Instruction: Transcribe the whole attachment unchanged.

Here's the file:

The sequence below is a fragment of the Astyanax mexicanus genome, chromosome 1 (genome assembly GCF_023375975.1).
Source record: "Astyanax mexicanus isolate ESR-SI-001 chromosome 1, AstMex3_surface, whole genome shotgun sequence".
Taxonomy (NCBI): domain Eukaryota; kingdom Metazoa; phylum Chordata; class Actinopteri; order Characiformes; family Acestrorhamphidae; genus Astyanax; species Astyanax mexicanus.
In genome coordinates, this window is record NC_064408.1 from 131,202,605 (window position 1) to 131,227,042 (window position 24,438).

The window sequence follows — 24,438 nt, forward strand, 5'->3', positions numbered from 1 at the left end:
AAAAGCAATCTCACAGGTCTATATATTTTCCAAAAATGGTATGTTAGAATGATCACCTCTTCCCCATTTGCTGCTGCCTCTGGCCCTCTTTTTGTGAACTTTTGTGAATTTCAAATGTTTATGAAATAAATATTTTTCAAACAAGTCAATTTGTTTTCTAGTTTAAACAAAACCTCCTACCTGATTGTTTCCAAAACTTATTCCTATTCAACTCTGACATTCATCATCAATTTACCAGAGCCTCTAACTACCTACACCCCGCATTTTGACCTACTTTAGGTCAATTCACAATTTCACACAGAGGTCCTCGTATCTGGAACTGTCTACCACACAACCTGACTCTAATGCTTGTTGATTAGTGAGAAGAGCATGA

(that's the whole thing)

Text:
The sequence below is a fragment of the Astyanax mexicanus genome, chromosome 1 (genome assembly GCF_023375975.1).
Source record: "Astyanax mexicanus isolate ESR-SI-001 chromosome 1, AstMex3_surface, whole genome shotgun sequence".
Taxonomy (NCBI): domain Eukaryota; kingdom Metazoa; phylum Chordata; class Actinopteri; order Characiformes; family Acestrorhamphidae; genus Astyanax; species Astyanax mexicanus.
In genome coordinates, this window is record NC_064408.1 from 131,202,605 (window position 1) to 131,227,042 (window position 24,438).

The window sequence follows — 24,438 nt, forward strand, 5'->3', positions numbered from 1 at the left end:
AAAAGCAATCTCACAGGTCTATATATTTTCCAAAAATGGTATGTTAGAATGATCACCTCTTCCCCATTTGCTGCTGCCTCTGGCCCTCTTTTTGTGAACTTTTGTGAATTTCAAATGTTTATGAAATAAATATTTTTCAAACAAGTCAATTTGTTTTCTAGTTTAAACAAAACCTCCTACCTGATTGTTTCCAAAACTTATTCCTATTCAACTCTGACATTCATCATCAATTTACCAGAGCCTCTAACTACCTACACCCCGCATTTTGACCTACTTTAGGTCAATTCACAATTTCACACAGAGGTCCTCGTATCTGGAACTGTCTACCACACAACCTGACTCTAATGCTTGTTGATTAGTGAGAAGAGCATGA